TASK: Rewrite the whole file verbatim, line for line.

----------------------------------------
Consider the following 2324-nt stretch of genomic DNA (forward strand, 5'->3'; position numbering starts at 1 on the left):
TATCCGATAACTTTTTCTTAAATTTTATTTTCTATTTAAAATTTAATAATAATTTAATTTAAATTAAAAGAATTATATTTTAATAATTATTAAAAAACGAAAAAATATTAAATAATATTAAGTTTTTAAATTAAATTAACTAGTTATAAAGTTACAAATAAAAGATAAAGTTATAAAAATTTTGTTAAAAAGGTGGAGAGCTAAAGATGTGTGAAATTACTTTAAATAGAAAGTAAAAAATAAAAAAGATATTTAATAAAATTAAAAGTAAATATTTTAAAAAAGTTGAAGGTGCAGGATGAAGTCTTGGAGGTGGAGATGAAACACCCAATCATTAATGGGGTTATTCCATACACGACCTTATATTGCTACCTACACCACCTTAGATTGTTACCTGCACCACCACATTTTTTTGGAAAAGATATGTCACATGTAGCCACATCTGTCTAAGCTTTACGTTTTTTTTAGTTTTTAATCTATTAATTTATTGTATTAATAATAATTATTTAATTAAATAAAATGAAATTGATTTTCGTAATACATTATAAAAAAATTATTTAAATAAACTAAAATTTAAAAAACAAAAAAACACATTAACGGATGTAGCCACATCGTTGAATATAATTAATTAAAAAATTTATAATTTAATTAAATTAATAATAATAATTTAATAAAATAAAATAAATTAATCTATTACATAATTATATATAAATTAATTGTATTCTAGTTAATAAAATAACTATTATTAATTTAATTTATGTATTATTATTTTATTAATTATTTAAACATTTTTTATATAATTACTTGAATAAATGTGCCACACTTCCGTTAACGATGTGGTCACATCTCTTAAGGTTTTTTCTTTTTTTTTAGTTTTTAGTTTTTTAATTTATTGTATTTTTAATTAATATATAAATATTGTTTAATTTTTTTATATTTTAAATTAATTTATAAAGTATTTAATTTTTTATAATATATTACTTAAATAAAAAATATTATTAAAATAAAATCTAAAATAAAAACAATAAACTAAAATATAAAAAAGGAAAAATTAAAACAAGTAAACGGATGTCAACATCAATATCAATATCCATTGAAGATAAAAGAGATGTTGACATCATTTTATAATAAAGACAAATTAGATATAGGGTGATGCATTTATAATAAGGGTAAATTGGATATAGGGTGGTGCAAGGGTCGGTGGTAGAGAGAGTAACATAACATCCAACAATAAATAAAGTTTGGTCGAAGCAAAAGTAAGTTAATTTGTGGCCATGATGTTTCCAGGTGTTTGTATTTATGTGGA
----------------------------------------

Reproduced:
Consider the following 2324-nt stretch of genomic DNA (forward strand, 5'->3'; position numbering starts at 1 on the left):
TATCCGATAACTTTTTCTTAAATTTTATTTTCTATTTAAAATTTAATAATAATTTAATTTAAATTAAAAGAATTATATTTTAATAATTATTAAAAAACGAAAAAATATTAAATAATATTAAGTTTTTAAATTAAATTAACTAGTTATAAAGTTACAAATAAAAGATAAAGTTATAAAAATTTTGTTAAAAAGGTGGAGAGCTAAAGATGTGTGAAATTACTTTAAATAGAAAGTAAAAAATAAAAAAGATATTTAATAAAATTAAAAGTAAATATTTTAAAAAAGTTGAAGGTGCAGGATGAAGTCTTGGAGGTGGAGATGAAACACCCAATCATTAATGGGGTTATTCCATACACGACCTTATATTGCTACCTACACCACCTTAGATTGTTACCTGCACCACCACATTTTTTTGGAAAAGATATGTCACATGTAGCCACATCTGTCTAAGCTTTACGTTTTTTTTAGTTTTTAATCTATTAATTTATTGTATTAATAATAATTATTTAATTAAATAAAATGAAATTGATTTTCGTAATACATTATAAAAAAATTATTTAAATAAACTAAAATTTAAAAAACAAAAAAACACATTAACGGATGTAGCCACATCGTTGAATATAATTAATTAAAAAATTTATAATTTAATTAAATTAATAATAATAATTTAATAAAATAAAATAAATTAATCTATTACATAATTATATATAAATTAATTGTATTCTAGTTAATAAAATAACTATTATTAATTTAATTTATGTATTATTATTTTATTAATTATTTAAACATTTTTTATATAATTACTTGAATAAATGTGCCACACTTCCGTTAACGATGTGGTCACATCTCTTAAGGTTTTTTCTTTTTTTTTAGTTTTTAGTTTTTTAATTTATTGTATTTTTAATTAATATATAAATATTGTTTAATTTTTTTATATTTTAAATTAATTTATAAAGTATTTAATTTTTTATAATATATTACTTAAATAAAAAATATTATTAAAATAAAATCTAAAATAAAAACAATAAACTAAAATATAAAAAAGGAAAAATTAAAACAAGTAAACGGATGTCAACATCAATATCAATATCCATTGAAGATAAAAGAGATGTTGACATCATTTTATAATAAAGACAAATTAGATATAGGGTGATGCATTTATAATAAGGGTAAATTGGATATAGGGTGGTGCAAGGGTCGGTGGTAGAGAGAGTAACATAACATCCAACAATAAATAAAGTTTGGTCGAAGCAAAAGTAAGTTAATTTGTGGCCATGATGTTTCCAGGTGTTTGTATTTATGTGGA